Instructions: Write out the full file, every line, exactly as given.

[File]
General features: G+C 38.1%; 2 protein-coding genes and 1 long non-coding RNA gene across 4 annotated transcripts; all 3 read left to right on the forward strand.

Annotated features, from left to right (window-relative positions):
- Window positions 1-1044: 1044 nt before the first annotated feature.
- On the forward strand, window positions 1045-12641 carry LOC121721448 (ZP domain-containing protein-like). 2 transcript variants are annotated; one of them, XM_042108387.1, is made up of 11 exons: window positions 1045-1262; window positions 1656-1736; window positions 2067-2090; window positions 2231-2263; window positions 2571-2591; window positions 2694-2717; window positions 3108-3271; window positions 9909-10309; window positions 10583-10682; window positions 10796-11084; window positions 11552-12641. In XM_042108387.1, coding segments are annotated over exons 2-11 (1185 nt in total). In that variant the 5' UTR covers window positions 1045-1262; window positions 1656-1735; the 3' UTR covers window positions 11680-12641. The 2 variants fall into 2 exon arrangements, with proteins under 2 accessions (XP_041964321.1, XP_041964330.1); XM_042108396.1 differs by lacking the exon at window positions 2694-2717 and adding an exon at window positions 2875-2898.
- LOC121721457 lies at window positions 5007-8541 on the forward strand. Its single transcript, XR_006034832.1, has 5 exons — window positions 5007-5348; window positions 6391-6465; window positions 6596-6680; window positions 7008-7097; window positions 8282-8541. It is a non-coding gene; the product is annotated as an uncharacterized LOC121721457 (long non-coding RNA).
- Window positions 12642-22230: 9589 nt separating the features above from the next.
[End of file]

General features: G+C 38.1%; 2 protein-coding genes and 1 long non-coding RNA gene across 4 annotated transcripts; all 3 read left to right on the forward strand.

Annotated features, from left to right (window-relative positions):
- Window positions 1-1044: 1044 nt before the first annotated feature.
- On the forward strand, window positions 1045-12641 carry LOC121721448 (ZP domain-containing protein-like). 2 transcript variants are annotated; one of them, XM_042108387.1, is made up of 11 exons: window positions 1045-1262; window positions 1656-1736; window positions 2067-2090; window positions 2231-2263; window positions 2571-2591; window positions 2694-2717; window positions 3108-3271; window positions 9909-10309; window positions 10583-10682; window positions 10796-11084; window positions 11552-12641. In XM_042108387.1, coding segments are annotated over exons 2-11 (1185 nt in total). In that variant the 5' UTR covers window positions 1045-1262; window positions 1656-1735; the 3' UTR covers window positions 11680-12641. The 2 variants fall into 2 exon arrangements, with proteins under 2 accessions (XP_041964321.1, XP_041964330.1); XM_042108396.1 differs by lacking the exon at window positions 2694-2717 and adding an exon at window positions 2875-2898.
- LOC121721457 lies at window positions 5007-8541 on the forward strand. Its single transcript, XR_006034832.1, has 5 exons — window positions 5007-5348; window positions 6391-6465; window positions 6596-6680; window positions 7008-7097; window positions 8282-8541. It is a non-coding gene; the product is annotated as an uncharacterized LOC121721457 (long non-coding RNA).
- Window positions 12642-22230: 9589 nt separating the features above from the next.